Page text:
But of all these extradiegetic pleasures, the sweetest of all is the “taunt” button in the Uncharted franchise’s multiplayer. At any time during a match, you can press a button to make your character perform a comic gesture. They’re intended for moments of triumph (hence the “taunt” descriptor) but they’re so delightful that most Uncharted players can’t resist pressing the button at inconvenient moments. The joy I feel when Nathan Drake flexes his muscles like a cartoon gorilla or when I see Sully enthusiastically blow a kiss over the corpse of a vanquished foe—that joy never loses its luster.

I don’t just like these taunts, though. I need them. In Uncharted, they act as a necessary safety valve that I use to release the silliness lurking behind the bombast of the single-player’s action movie narrative. Most mainstream video game narratives are stiflingly self-serious and tacked-on multiplayer modes so often offer a much-needed opportunity for goofy fun or a chance to make otherwise boring characters play against type.

A game like Red Faction: Armageddon, for instance, would have been unbearable without an extradiegetic safety valve. Its generic save-the-world story left such a bland taste in my mouth that could only be washed away with a wave-based cooperative survival mode. After the campaign credits rolled, I instinctively opened the multiplayer to see if I could salvage any value whatsoever from the game. What followed was one of the most memorable experiences I’ve ever had in a game.

There were just two of us in the lobby. Neither of us had headsets but as the match got underway, we developed a makeshift system of communication. After we cleared the first few waves of enemies, my silent companion led me to his wondrous hiding place, a small building at the base of a hill with only one tiny entrance.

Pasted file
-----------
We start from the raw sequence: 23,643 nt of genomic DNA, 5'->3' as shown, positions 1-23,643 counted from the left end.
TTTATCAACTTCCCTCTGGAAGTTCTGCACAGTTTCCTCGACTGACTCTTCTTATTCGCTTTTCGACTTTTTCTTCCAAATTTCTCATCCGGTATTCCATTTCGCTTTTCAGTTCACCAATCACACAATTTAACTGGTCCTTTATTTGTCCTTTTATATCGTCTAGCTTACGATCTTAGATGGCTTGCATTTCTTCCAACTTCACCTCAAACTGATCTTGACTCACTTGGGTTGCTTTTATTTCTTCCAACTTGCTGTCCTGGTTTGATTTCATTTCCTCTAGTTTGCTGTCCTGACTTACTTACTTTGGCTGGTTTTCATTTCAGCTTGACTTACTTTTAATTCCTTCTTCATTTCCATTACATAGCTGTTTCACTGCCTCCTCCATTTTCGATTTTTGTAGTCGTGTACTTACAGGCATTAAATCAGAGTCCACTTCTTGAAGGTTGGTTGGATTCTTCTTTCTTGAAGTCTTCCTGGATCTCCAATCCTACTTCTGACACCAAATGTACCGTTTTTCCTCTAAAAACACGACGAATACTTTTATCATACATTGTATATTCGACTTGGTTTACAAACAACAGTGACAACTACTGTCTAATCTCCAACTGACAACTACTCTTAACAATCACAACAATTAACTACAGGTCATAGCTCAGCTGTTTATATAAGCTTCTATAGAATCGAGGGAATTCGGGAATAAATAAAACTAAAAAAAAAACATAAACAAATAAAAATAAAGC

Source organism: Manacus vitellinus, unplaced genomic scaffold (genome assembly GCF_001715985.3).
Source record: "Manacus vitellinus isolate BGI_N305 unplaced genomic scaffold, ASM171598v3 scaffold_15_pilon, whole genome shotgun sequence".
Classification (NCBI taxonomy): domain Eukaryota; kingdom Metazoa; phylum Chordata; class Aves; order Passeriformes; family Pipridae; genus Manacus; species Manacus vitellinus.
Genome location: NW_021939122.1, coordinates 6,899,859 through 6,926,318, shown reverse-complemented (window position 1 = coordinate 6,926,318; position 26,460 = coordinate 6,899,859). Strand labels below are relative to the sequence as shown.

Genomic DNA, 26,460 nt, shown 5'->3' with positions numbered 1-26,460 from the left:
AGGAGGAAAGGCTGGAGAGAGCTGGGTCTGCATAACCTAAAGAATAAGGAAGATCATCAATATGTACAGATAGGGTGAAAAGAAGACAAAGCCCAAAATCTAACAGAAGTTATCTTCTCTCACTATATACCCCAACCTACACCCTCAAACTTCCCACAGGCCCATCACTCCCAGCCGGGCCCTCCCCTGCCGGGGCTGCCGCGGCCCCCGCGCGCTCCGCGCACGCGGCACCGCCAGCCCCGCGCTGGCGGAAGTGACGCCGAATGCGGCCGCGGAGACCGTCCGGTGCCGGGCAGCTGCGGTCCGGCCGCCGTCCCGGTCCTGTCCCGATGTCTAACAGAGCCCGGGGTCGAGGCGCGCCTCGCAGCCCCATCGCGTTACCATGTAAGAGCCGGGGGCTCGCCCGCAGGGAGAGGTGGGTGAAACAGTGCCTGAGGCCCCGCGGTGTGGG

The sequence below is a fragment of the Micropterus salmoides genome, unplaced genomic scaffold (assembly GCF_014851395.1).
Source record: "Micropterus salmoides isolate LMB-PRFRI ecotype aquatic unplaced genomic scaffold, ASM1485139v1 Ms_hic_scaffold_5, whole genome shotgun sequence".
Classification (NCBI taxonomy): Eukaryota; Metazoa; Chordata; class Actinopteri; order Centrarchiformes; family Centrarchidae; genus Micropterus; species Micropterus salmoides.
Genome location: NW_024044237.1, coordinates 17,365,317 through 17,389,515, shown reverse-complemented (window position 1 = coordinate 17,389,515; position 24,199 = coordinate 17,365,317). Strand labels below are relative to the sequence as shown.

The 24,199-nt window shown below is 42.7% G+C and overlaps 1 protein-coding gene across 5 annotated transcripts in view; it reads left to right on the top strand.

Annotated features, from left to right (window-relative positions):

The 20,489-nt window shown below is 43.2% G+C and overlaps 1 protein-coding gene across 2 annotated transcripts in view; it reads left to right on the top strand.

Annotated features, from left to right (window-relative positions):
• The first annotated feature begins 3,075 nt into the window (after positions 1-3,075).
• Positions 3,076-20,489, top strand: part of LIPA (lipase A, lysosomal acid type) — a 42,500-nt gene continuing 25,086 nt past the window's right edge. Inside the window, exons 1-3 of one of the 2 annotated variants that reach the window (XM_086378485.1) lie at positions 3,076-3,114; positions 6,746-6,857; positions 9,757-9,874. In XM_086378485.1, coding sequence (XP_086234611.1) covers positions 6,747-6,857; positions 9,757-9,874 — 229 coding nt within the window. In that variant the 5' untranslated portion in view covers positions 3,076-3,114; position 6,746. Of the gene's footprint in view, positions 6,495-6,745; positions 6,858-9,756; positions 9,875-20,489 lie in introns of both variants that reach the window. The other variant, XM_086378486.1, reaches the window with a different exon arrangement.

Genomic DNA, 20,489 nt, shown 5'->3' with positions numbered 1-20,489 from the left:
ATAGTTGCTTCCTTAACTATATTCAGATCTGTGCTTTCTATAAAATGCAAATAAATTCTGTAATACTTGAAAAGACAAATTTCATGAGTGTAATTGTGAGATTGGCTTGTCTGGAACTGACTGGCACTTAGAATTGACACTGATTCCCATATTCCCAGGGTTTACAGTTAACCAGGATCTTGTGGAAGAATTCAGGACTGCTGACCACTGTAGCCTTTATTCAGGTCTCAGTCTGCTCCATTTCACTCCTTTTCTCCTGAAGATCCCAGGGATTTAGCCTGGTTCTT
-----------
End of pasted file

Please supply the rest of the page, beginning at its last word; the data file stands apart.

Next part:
Once we occupied the building, we only needed two tools to survive: the Rail Driver (a sniper rifle that shoots through walls) and the Nano Forge (a tool for reconstructing damaged buildings). While one of us used the Rail Driver to snipe enemies through the walls of our hideout, the other player quickly repaired those walls with the Nano Forge.

Nothing we were doing was out of the ordinary, diegetically speaking. While the Rail Driver and the Nano Forge have extravagant futuristic effects, they’re also believable within the futuristic fiction of the game.

But then my silent companion showed me another wonderful secret. I turned around to find him holding a miniature unicorn with a rainbow horn. He squeezed it and a destructive rainbow laser beam shot out from the unicorn’s hindquarters.

“What in the world?” I whispered to myself. My companion, hundreds of miles away, was probably laughing gleefully at my shock.

The unicorn was Mr. Toots, the most powerful weapon in Red Faction: Armageddon and a radical extradiegetic departure from the fiction of Red Faction. In subsequent matches, I figured out how to equip the unicorn as well. With our twin unicorns stowed away, we huddled together in the safety of our building—sniping, repairing, sniping, repairing—and, when only a handful of enemies remained, we’d whip out our mythical beasts, charge out of our hiding place and unleash a devastating array of rainbow laser beams, vaporizing everything in our path. When all was calm, I doubled over with laughter. And then I cried at how beautiful it all was.

Samantha Allen is a PhD student at Emory University who also writes online about gender, sexuality and video games. Her work has appeared on The Border House, Kotaku, Salon and Thought Catalog. She tweets @CousinDangereux.